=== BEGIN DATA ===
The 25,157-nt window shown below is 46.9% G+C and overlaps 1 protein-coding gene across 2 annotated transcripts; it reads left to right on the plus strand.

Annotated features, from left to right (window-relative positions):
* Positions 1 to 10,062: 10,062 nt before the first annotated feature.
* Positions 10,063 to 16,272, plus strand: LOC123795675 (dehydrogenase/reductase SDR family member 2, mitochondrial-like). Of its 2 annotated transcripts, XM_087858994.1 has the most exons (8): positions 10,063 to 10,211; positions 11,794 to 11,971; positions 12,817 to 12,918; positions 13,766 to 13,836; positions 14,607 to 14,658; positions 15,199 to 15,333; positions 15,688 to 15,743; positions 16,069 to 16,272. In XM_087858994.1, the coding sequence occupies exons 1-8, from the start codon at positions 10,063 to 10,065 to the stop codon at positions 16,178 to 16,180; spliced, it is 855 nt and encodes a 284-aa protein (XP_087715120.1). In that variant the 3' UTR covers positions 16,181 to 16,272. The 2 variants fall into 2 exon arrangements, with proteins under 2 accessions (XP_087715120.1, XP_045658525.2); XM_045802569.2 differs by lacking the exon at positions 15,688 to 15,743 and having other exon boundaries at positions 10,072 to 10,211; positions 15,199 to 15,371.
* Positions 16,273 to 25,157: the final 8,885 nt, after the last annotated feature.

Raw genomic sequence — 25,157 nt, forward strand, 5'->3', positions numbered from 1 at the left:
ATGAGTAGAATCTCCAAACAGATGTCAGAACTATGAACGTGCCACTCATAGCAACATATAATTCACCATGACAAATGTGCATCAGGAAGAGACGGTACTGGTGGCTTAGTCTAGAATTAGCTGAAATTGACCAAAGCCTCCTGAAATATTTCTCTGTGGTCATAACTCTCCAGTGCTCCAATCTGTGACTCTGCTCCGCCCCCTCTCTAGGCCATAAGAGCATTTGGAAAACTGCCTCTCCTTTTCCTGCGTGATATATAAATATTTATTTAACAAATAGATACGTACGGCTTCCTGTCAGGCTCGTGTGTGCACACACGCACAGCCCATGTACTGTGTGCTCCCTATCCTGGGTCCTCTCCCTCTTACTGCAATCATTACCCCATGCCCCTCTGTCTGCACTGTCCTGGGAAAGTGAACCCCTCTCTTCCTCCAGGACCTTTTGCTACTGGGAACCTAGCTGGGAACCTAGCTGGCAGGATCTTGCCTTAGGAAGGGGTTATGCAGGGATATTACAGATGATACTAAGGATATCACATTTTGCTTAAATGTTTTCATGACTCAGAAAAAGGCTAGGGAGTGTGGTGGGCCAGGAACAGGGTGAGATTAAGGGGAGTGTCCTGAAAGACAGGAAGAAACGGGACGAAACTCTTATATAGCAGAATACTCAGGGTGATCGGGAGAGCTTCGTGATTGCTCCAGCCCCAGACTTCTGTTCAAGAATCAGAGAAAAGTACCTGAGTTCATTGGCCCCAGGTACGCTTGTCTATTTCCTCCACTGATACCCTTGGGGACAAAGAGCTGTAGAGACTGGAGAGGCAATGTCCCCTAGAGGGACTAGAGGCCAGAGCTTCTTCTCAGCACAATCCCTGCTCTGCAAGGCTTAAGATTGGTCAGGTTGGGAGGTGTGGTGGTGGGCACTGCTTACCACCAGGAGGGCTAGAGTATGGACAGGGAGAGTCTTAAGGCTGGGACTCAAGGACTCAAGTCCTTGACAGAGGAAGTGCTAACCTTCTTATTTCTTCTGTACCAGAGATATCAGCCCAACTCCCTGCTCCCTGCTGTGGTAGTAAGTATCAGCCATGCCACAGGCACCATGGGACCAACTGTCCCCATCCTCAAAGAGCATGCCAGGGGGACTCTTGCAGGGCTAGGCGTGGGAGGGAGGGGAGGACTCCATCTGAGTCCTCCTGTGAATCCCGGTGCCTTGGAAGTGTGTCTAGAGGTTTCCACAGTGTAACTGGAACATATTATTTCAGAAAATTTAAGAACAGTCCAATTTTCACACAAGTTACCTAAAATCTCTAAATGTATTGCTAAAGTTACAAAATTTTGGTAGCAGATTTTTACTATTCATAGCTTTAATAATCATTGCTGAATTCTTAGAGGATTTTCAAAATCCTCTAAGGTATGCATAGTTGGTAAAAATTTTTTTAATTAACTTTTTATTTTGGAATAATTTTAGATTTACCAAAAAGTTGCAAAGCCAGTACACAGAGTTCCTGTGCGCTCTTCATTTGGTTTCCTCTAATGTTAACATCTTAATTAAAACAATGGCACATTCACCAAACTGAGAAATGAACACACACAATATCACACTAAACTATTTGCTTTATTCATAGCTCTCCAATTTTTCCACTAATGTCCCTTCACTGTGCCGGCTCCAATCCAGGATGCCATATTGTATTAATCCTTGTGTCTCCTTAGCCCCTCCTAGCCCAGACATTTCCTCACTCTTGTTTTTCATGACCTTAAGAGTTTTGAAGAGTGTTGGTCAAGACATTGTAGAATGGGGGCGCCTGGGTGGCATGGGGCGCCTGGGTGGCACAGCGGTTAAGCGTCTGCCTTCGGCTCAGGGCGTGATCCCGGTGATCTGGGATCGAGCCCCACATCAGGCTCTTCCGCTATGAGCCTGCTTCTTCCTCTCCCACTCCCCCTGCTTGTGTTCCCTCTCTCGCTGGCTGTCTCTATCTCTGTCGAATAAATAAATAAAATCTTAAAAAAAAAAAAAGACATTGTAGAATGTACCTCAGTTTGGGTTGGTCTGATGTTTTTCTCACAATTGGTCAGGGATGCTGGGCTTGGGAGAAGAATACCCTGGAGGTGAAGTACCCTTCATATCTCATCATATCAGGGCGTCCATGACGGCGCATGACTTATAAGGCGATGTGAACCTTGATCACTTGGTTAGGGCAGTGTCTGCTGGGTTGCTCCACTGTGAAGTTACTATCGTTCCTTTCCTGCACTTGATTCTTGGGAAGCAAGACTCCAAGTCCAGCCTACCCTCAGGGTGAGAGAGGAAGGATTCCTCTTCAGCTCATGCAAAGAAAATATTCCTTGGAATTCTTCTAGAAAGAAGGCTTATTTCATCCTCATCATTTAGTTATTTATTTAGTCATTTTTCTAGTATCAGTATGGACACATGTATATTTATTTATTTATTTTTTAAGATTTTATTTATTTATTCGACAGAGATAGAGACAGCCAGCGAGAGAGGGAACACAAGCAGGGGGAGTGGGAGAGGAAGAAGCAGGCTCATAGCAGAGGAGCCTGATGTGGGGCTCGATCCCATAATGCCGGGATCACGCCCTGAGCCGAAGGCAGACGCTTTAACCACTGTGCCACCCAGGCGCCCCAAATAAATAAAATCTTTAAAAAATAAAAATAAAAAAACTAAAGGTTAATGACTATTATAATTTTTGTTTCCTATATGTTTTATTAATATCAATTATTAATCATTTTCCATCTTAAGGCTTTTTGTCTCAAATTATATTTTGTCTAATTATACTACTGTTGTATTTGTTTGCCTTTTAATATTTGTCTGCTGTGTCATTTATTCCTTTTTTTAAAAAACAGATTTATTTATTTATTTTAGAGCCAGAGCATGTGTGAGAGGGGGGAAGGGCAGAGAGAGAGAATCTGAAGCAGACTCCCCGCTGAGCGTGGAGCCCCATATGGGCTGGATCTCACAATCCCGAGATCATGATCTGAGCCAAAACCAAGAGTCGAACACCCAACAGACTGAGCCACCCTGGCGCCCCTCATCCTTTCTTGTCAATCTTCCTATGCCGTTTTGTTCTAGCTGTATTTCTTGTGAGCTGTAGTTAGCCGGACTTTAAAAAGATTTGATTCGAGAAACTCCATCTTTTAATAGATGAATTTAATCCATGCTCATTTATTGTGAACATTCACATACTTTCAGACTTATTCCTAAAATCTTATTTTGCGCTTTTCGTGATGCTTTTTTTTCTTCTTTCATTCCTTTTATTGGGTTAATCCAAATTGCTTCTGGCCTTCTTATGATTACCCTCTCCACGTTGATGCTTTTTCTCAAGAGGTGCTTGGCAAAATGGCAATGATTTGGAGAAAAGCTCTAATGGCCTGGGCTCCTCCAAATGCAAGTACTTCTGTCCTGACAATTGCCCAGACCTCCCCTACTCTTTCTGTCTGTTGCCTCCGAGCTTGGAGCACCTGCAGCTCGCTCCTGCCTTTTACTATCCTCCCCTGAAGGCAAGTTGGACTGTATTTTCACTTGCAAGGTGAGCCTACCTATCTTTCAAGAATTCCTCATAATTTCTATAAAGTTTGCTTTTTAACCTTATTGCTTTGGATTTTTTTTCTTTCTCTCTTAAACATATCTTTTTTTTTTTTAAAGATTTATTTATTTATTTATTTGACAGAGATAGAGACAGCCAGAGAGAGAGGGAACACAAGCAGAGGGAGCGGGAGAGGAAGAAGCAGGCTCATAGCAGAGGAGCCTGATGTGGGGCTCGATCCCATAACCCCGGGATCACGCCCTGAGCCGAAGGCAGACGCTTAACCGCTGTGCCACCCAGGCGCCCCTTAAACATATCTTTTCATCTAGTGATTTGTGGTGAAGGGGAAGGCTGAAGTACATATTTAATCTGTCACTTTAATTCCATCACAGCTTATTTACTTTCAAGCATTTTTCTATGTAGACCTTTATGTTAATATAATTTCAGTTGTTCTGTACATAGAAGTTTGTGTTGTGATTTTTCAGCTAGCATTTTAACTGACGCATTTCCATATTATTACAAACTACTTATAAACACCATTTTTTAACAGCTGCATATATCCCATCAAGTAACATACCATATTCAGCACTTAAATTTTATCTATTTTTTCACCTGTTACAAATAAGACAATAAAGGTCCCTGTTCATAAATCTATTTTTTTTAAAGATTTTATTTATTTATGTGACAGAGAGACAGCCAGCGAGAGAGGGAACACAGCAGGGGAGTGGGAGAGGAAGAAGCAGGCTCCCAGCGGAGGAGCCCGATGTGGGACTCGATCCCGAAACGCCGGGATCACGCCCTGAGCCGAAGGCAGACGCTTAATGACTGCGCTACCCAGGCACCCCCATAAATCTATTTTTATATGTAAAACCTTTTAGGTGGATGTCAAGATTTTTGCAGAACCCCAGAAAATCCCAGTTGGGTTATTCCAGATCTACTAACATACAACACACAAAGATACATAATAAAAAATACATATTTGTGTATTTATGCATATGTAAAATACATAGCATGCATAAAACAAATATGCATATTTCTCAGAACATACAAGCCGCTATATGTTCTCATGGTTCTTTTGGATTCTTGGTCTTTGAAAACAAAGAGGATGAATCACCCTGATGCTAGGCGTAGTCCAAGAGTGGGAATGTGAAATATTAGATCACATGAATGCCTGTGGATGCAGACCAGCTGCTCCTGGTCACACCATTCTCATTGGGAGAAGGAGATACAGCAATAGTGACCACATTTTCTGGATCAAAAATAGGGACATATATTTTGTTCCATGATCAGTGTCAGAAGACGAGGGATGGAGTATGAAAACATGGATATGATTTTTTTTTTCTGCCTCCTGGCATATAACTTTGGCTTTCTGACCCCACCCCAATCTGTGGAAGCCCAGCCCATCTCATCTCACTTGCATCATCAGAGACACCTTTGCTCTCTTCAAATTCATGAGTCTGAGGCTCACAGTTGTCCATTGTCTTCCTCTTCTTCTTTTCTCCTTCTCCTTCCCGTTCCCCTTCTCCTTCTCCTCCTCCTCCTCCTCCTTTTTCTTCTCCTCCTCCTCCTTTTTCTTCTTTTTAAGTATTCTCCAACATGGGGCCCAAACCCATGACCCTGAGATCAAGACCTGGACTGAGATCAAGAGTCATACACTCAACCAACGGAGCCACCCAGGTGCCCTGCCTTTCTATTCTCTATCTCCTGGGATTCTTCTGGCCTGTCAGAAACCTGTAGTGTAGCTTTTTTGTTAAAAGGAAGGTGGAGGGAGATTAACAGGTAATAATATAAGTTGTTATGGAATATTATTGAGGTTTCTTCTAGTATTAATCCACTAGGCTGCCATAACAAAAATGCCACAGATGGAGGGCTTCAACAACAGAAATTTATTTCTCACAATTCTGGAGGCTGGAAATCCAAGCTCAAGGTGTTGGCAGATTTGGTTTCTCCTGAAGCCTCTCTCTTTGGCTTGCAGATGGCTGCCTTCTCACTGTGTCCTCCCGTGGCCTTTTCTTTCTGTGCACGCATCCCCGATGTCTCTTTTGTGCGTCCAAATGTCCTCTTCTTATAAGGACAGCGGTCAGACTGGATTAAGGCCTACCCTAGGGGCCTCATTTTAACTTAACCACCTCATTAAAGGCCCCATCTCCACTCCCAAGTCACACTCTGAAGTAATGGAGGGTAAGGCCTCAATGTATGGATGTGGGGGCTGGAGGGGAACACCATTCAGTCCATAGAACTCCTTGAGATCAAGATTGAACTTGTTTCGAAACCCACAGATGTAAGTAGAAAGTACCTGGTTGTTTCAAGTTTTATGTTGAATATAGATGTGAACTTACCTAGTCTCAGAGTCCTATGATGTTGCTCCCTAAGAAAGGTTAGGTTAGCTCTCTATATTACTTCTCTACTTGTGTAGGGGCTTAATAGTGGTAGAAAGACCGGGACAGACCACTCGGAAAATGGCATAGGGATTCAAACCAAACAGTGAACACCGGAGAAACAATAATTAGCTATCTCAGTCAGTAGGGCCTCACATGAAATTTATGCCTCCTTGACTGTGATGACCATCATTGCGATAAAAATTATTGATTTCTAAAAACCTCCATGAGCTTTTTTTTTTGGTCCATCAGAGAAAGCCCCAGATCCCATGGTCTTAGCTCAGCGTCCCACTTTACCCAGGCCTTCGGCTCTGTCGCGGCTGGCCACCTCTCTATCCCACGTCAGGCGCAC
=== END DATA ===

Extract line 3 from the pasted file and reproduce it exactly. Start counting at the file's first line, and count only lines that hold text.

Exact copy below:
* Positions 1 to 10,062: 10,062 nt before the first annotated feature.